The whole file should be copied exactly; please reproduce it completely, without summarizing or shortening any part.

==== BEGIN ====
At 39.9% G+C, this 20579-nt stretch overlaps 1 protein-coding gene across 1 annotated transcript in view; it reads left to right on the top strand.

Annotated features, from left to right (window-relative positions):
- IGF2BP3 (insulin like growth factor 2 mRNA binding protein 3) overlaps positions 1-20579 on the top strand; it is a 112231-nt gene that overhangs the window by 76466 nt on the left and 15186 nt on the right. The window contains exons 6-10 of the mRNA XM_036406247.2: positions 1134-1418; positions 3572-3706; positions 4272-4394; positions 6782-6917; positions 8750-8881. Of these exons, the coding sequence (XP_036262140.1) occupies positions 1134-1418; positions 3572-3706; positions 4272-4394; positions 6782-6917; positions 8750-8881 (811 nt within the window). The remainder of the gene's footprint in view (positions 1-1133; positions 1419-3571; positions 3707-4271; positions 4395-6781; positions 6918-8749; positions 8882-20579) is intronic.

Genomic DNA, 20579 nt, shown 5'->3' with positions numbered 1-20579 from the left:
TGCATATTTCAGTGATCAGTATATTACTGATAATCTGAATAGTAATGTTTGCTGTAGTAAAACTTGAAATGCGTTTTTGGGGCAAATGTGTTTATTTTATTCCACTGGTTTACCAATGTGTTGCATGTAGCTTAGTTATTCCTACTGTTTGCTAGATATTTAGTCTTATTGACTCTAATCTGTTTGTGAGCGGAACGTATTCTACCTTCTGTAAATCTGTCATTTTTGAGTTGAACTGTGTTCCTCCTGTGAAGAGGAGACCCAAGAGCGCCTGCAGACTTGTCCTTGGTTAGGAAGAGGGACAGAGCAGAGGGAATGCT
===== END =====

At 39.9% G+C, this 20579-nt stretch overlaps 1 protein-coding gene across 1 annotated transcript in view; it reads left to right on the top strand.

Annotated features, from left to right (window-relative positions):
- IGF2BP3 (insulin like growth factor 2 mRNA binding protein 3) overlaps positions 1-20579 on the top strand; it is a 112231-nt gene that overhangs the window by 76466 nt on the left and 15186 nt on the right. The window contains exons 6-10 of the mRNA XM_036406247.2: positions 1134-1418; positions 3572-3706; positions 4272-4394; positions 6782-6917; positions 8750-8881. Of these exons, the coding sequence (XP_036262140.1) occupies positions 1134-1418; positions 3572-3706; positions 4272-4394; positions 6782-6917; positions 8750-8881 (811 nt within the window). The remainder of the gene's footprint in view (positions 1-1133; positions 1419-3571; positions 3707-4271; positions 4395-6781; positions 6918-8749; positions 8882-20579) is intronic.

Genomic DNA, 20579 nt, shown 5'->3' with positions numbered 1-20579 from the left:
TGCATATTTCAGTGATCAGTATATTACTGATAATCTGAATAGTAATGTTTGCTGTAGTAAAACTTGAAATGCGTTTTTGGGGCAAATGTGTTTATTTTATTCCACTGGTTTACCAATGTGTTGCATGTAGCTTAGTTATTCCTACTGTTTGCTAGATATTTAGTCTTATTGACTCTAATCTGTTTGTGAGCGGAACGTATTCTACCTTCTGTAAATCTGTCATTTTTGAGTTGAACTGTGTTCCTCCTGTGAAGAGGAGACCCAAGAGCGCCTGCAGACTTGTCCTTGGTTAGGAAGAGGGACAGAGCAGAGGGAATGCT